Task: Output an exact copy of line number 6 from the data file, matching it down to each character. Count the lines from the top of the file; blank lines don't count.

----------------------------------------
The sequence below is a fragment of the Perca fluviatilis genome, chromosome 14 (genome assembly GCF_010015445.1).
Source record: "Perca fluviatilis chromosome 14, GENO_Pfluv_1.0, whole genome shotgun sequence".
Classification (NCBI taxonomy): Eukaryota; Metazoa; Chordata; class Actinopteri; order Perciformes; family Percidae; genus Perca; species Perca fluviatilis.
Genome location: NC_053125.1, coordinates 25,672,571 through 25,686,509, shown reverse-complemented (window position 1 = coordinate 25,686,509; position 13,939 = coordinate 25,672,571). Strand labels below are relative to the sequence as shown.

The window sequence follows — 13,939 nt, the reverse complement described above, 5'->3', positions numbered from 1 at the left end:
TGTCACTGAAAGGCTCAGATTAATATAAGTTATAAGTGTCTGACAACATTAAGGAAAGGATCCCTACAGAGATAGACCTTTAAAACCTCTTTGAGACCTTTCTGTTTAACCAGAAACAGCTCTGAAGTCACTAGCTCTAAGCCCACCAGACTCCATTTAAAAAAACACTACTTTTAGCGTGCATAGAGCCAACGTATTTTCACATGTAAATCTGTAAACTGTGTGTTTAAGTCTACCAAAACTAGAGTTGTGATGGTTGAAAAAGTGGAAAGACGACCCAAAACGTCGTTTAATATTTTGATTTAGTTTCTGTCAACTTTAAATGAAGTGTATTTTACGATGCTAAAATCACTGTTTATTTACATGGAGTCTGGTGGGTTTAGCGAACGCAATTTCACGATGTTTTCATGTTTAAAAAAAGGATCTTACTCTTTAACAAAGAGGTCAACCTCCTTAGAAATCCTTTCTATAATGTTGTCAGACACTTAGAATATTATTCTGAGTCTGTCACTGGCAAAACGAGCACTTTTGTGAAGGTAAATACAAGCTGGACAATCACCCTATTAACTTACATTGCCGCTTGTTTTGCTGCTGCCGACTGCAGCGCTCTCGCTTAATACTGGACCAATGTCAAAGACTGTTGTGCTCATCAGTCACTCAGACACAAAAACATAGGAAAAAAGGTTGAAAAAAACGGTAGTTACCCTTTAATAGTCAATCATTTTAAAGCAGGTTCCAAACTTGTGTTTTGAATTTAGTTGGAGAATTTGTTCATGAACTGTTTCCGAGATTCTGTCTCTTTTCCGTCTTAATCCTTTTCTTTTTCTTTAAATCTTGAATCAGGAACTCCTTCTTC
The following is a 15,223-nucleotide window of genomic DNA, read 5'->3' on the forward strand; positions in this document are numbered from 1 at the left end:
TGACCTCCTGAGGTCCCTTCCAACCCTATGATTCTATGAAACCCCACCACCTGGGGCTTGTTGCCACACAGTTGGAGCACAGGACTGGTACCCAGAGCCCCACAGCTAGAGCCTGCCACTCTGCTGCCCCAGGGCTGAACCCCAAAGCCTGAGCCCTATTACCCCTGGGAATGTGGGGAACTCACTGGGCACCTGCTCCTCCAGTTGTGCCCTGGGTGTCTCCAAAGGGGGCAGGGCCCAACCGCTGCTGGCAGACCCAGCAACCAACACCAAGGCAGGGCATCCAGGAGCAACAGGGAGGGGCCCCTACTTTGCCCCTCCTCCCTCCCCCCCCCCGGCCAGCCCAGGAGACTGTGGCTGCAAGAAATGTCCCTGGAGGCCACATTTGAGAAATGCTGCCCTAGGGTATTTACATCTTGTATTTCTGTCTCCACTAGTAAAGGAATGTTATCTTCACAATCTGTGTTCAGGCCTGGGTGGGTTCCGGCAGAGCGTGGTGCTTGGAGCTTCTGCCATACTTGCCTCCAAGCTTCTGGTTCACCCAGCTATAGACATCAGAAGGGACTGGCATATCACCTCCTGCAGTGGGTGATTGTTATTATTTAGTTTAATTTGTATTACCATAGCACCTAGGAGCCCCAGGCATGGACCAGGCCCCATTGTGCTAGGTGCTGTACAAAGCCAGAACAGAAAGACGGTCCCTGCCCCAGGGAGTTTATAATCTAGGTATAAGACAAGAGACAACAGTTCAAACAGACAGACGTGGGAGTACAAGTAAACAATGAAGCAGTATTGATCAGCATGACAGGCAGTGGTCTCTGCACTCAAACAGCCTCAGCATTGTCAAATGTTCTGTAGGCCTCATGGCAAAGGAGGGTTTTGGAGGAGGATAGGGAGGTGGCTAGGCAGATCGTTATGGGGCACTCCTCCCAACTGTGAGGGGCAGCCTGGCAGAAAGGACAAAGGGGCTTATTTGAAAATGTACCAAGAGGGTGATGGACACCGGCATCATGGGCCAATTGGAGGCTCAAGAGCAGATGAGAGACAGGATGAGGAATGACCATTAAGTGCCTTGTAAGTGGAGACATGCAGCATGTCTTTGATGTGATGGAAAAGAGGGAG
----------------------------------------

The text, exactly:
TGTCACTGAAAGGCTCAGATTAATATAAGTTATAAGTGTCTGACAACATTAAGGAAAGGATCCCTACAGAGATAGACCTTTAAAACCTCTTTGAGACCTTTCTGTTTAACCAGAAACAGCTCTGAAGTCACTAGCTCTAAGCCCACCAGACTCCATTTAAAAAAACACTACTTTTAGCGTGCATAGAGCCAACGTATTTTCACATGTAAATCTGTAAACTGTGTGTTTAAGTCTACCAAAACTAGAGTTGTGATGGTTGAAAAAGTGGAAAGACGACCCAAAACGTCGTTTAATATTTTGATTTAGTTTCTGTCAACTTTAAATGAAGTGTATTTTACGATGCTAAAATCACTGTTTATTTACATGGAGTCTGGTGGGTTTAGCGAACGCAATTTCACGATGTTTTCATGTTTAAAAAAAGGATCTTACTCTTTAACAAAGAGGTCAACCTCCTTAGAAATCCTTTCTATAATGTTGTCAGACACTTAGAATATTATTCTGAGTCTGTCACTGGCAAAACGAGCACTTTTGTGAAGGTAAATACAAGCTGGACAATCACCCTATTAACTTACATTGCCGCTTGTTTTGCTGCTGCCGACTGCAGCGCTCTCGCTTAATACTGGACCAATGTCAAAGACTGTTGTGCTCATCAGTCACTCAGACACAAAAACATAGGAAAAAAGGTTGAAAAAAACGGTAGTTACCCTTTAATAGTCAATCATTTTAAAGCAGGTTCCAAACTTGTGTTTTGAATTTAGTTGGAGAATTTGTTCATGAACTGTTTCCGAGATTCTGTCTCTTTTCCGTCTTAATCCTTTTCTTTTTCTTTAAATCTTGAATCAGGAACTCCTTCTTC